Dave checks out a figma of the heroine from Gargantia on the Verdurous Planet, and walks away satisfied.
Master of Mosquiton
VHS Vol. 1
Even in Japan, originality is a rare thing. From the inordinate amount of magical girl series out there to the sheer number of Slayers rip-offs, even a series that takes old ideas and explores them in a slightly new way are valued treasures. Such is the case with Master of Mosquiton.
The series' namesake is a 17-year-old brat named Inaho, descendant of a family that's quite familiar with magic and the like. Upon finding her grandmother's ancient spellbook, she discovers that her family is hiding a unique treasure: a human with a quarter of Vampire in him, sleeping eternally and guarded by two spirits: one of ice and one of fire. Of course, she can't let sleeping vampires lie. One drop of blood, and he's good as new!
Mosquiton is unique among vampires in that he's not evil. Well, neither is Inaho, although she's selfish enough to qualify. Her quest is to find the O-part, a legendary device that will grant her eternal youth. She enlists his help in her search through the 1920's supernatural landscape, and enevitably uses "Mosqui" and his servants as her tools. In short, she's a bitch.
Whenever she's really in a pinch, however, she has to let Mosquiton drink her blood -- who then becomes a crazed homocidal maniac. The only way to stop him, in fact, is to kill him again. No matter, one drop of blood and he's back to his usual wimpy self.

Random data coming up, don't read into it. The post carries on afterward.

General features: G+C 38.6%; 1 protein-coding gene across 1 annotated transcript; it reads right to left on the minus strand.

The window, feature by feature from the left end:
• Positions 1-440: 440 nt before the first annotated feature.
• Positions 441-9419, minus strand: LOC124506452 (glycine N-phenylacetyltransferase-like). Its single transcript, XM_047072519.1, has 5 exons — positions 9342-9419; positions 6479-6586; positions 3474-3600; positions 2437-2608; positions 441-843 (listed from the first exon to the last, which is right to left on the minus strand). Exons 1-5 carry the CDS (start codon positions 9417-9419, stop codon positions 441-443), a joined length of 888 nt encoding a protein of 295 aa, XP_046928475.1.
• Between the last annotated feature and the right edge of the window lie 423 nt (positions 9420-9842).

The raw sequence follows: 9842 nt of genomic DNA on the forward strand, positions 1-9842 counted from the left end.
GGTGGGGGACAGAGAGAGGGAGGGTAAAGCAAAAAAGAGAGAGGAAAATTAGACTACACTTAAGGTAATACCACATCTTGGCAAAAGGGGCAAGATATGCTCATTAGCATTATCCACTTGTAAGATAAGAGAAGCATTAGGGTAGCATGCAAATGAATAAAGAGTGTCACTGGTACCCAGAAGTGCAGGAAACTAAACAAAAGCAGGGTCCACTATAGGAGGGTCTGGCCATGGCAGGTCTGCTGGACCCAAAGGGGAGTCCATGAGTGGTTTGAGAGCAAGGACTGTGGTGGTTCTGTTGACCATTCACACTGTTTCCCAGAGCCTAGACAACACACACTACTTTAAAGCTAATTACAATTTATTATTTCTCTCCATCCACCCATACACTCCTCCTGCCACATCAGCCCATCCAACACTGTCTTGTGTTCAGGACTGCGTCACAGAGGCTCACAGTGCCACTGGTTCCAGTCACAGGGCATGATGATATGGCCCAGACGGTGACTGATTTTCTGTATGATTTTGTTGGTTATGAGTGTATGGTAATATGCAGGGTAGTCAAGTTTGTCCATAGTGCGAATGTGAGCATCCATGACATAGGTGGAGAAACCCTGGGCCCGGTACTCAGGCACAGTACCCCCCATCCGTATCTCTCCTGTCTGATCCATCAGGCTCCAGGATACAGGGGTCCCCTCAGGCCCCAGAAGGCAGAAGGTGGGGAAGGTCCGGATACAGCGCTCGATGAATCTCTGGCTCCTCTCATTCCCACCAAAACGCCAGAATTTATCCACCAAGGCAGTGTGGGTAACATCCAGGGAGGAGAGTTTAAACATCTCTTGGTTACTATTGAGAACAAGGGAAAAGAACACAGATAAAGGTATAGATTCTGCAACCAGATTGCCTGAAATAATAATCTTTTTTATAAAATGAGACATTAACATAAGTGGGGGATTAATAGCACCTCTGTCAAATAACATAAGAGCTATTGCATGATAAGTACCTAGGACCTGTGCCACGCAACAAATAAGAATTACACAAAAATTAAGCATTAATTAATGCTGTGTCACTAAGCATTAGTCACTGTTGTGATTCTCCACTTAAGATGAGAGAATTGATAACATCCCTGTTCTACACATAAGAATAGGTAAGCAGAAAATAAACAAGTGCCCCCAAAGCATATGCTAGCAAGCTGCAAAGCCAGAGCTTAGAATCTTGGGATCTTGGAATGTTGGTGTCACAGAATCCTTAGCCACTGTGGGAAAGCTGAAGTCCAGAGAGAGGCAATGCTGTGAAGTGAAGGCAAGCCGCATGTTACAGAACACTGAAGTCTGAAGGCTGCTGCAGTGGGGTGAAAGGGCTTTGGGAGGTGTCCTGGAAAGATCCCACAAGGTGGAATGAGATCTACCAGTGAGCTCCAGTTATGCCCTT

In these two episodes, an Egyptian pyramid has mysteriously appeared right in downtown London. Inaho is convinced that it's the harbinger of the O-part, and so off she goes, across the world, into the pyramid, and exploring through every dangerous crack and crevice. At this point, she's willing to believe any glowing piece of oddly-shaped stuff is the O-part, at which time, she'll run after it screaming like a maniac, Daffy Duck-style.
The animation is very good, even by OAV standards, without being flashy. The music is typical 20's big band (except for a fairly lame ending theme), and ADV's English post-production is, as always, second-to-none.
The dub, however, isn't. Don't get me wrong, it's not a BAD dub (certainly nowhere in the ballpark of USMC's regular artistic trainwrecks). It's well-written, well-cast, and for the most part, well-acted, but is rather sloppily directed. Some of the comic timing is thrown off, and some lines sound a bit forced (like Matt Greenfield's earlier works). This is better in the second episode, as the crew seems to get used to the show's style a bit more.
Overall, Master of Mosquiton is a worthy candidate for anyone's buck.
Overall (dub) : A-
+ Screamingly funny, good animation
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